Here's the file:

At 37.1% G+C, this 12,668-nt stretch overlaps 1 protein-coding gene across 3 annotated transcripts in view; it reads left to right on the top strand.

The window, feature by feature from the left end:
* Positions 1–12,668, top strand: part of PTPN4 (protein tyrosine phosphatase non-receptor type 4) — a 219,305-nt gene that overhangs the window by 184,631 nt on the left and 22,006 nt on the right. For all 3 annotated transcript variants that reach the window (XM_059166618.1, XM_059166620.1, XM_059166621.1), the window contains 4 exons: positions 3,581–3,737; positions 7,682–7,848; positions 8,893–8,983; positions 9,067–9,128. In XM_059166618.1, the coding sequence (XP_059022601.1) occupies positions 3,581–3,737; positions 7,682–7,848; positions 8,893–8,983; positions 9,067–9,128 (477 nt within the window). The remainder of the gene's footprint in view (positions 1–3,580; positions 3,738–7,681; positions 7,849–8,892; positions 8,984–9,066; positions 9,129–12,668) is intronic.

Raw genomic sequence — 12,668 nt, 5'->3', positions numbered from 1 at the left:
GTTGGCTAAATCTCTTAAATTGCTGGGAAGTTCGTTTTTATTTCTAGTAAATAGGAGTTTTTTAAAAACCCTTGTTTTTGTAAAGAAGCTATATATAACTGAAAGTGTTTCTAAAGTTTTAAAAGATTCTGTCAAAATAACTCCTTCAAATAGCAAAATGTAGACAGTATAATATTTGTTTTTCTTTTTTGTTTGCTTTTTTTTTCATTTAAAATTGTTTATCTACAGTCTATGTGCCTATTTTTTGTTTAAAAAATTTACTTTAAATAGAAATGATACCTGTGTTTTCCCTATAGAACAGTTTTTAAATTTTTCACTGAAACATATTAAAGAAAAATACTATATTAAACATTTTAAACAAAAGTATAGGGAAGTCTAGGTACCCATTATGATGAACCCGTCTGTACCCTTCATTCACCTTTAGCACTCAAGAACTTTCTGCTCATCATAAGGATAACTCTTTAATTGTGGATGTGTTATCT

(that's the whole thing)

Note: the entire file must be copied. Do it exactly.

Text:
At 37.1% G+C, this 12,668-nt stretch overlaps 1 protein-coding gene across 3 annotated transcripts in view; it reads left to right on the top strand.

The window, feature by feature from the left end:
* Positions 1–12,668, top strand: part of PTPN4 (protein tyrosine phosphatase non-receptor type 4) — a 219,305-nt gene that overhangs the window by 184,631 nt on the left and 22,006 nt on the right. For all 3 annotated transcript variants that reach the window (XM_059166618.1, XM_059166620.1, XM_059166621.1), the window contains 4 exons: positions 3,581–3,737; positions 7,682–7,848; positions 8,893–8,983; positions 9,067–9,128. In XM_059166618.1, the coding sequence (XP_059022601.1) occupies positions 3,581–3,737; positions 7,682–7,848; positions 8,893–8,983; positions 9,067–9,128 (477 nt within the window). The remainder of the gene's footprint in view (positions 1–3,580; positions 3,738–7,681; positions 7,849–8,892; positions 8,984–9,066; positions 9,129–12,668) is intronic.

Raw genomic sequence — 12,668 nt, 5'->3', positions numbered from 1 at the left:
GTTGGCTAAATCTCTTAAATTGCTGGGAAGTTCGTTTTTATTTCTAGTAAATAGGAGTTTTTTAAAAACCCTTGTTTTTGTAAAGAAGCTATATATAACTGAAAGTGTTTCTAAAGTTTTAAAAGATTCTGTCAAAATAACTCCTTCAAATAGCAAAATGTAGACAGTATAATATTTGTTTTTCTTTTTTGTTTGCTTTTTTTTTCATTTAAAATTGTTTATCTACAGTCTATGTGCCTATTTTTTGTTTAAAAAATTTACTTTAAATAGAAATGATACCTGTGTTTTCCCTATAGAACAGTTTTTAAATTTTTCACTGAAACATATTAAAGAAAAATACTATATTAAACATTTTAAACAAAAGTATAGGGAAGTCTAGGTACCCATTATGATGAACCCGTCTGTACCCTTCATTCACCTTTAGCACTCAAGAACTTTCTGCTCATCATAAGGATAACTCTTTAATTGTGGATGTGTTATCT